It’s already raining. A lot. No breaks in the drops. Too late to build my boat, I suppose. But if I could rewrite the rain I would.
What if I catch the gutter rush as it surges past that point just above my ankles but below my shins. What’s left to do is fold my boat. There is still time!
Christopher and I were ready when we first heard the whip of the thunder crack, moments that seemed like hours before the dark afternoon room filled with the brightness of lightning tinged with the sweet scents of hot pavement steamed to perfection.
Jumping to action we fold our newsprint as quickly as our ink-heavy fingers allow, laughter baiting each other faster. Is his vessel better or mine? Who has a better technique for the front bow fold versus the stern? The port and starboard sides? Just fold — what you know you know and no judgment or self-recrimination will float you now.
Hurry! The storm is fast. There’s a perfect window to be timed — it opens while it’s still raining, but not as heavily, and the thunder has stopped, which means no lightning, and the floods are coursing downstream at full speed because they can’t get to the gutter fast enough.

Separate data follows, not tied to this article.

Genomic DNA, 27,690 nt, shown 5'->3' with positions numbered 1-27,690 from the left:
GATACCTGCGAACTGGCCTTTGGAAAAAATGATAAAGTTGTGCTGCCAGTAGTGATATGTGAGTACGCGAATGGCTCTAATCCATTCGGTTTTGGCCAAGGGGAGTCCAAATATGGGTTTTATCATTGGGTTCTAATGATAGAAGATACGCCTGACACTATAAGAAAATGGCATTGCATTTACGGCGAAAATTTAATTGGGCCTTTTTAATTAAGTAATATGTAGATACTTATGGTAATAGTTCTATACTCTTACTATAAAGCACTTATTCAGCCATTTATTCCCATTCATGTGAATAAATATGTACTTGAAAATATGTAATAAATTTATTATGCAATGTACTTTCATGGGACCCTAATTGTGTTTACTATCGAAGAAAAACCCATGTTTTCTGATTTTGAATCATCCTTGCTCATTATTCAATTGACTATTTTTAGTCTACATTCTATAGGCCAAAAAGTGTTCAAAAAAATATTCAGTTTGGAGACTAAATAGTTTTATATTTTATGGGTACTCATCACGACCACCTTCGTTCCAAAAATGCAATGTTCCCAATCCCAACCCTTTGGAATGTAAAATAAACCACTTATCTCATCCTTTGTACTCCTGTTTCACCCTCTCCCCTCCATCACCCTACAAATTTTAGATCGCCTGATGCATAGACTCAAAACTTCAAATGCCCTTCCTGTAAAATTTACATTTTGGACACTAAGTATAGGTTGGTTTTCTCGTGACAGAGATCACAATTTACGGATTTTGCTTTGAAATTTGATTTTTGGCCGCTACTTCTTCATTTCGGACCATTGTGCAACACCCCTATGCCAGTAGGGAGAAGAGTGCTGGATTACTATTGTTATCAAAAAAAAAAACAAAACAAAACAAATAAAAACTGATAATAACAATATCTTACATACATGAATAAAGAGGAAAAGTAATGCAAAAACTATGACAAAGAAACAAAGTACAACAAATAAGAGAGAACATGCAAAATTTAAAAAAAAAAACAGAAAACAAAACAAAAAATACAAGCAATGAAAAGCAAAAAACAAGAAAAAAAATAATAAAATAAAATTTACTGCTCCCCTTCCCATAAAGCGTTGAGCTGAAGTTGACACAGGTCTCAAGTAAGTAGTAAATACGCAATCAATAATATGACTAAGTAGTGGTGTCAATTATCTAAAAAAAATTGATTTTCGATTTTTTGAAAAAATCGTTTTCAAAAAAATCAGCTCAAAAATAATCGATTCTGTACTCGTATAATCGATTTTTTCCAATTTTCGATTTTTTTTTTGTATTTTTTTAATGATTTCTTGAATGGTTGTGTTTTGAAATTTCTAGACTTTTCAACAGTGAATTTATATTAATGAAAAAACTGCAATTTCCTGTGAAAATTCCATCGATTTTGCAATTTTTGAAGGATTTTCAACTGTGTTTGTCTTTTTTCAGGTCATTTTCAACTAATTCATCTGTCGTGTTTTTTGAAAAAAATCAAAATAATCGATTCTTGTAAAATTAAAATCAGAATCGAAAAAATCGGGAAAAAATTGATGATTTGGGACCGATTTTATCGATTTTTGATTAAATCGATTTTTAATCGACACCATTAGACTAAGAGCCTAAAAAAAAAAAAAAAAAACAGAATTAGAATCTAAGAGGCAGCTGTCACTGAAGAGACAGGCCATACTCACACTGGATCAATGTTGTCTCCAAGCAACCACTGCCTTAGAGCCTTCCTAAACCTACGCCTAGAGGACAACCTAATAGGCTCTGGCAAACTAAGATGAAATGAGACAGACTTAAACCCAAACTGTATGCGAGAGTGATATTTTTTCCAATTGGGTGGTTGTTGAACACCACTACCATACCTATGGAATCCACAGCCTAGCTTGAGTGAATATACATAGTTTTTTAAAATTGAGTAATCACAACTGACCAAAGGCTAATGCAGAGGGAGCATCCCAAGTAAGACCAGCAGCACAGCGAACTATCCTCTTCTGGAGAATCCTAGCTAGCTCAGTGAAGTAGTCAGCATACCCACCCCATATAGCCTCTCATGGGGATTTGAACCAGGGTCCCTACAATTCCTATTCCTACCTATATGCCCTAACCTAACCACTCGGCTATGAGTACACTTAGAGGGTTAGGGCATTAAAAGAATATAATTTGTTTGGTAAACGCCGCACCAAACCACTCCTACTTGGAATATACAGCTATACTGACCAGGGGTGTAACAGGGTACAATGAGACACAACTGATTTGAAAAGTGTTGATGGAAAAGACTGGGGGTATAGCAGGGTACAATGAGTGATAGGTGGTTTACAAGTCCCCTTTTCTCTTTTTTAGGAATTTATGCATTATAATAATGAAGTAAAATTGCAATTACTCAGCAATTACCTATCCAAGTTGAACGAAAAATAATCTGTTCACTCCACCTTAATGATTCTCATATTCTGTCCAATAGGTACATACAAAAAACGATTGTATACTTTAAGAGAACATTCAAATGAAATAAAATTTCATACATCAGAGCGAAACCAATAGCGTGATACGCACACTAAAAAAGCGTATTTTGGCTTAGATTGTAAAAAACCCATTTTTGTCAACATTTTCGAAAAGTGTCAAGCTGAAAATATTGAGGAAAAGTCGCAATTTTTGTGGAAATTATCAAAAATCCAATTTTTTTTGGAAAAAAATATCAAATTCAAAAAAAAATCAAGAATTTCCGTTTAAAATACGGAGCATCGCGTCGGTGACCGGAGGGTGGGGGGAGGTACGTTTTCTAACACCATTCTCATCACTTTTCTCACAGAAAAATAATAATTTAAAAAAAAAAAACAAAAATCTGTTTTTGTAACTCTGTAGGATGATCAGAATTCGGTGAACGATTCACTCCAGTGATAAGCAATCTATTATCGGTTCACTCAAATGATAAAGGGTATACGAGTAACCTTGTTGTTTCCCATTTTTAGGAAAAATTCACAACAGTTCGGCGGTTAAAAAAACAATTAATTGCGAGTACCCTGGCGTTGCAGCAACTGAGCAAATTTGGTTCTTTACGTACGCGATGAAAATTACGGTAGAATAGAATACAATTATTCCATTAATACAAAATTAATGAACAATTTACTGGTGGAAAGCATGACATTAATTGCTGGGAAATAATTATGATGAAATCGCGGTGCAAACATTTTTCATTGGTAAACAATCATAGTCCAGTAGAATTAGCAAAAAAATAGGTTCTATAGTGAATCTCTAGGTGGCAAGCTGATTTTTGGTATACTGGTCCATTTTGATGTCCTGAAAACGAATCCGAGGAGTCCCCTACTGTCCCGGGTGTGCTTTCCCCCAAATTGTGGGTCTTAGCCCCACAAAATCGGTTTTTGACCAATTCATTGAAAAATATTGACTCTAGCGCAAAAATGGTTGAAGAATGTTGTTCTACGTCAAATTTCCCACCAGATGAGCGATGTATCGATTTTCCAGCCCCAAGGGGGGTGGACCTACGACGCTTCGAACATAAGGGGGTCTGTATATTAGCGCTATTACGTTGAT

Hurry! No time for shoes or galoshes! Four bare feet racing, laughter propelling us onward — are we in a swimming pool? My feet tickle with squishy grass, mud and worms on the surface. My face is wet with fresh rain plus what the oak tree dropped on my perma-grin fixed pose. I will win.
Hurry! Expand your port and starboard folds — create your base — just put it in the water! No time for adjustments. What’s done is done. You are done. It’s up to the gutter gods now. The rush is here! I step into the live stream, debris of leaves, twigs and my own giggles course past my bare legs. Laughter carries the two floaters forward, toppling, collapsing, tumbling into, with and around each other. No one cares. We laugh their way forward.
Both boats are victors, soggy and wasted with pleasure having fulfilled the measure of their creation, retrieved for disposal after giving their everything — and so the parade commences, barefoot, high march steps, wet grassy path, we’re “Singin’ in the rain! Just singin’ in the rain! What a glorious feeling, I’m happy again!”
Until the next storm. . . .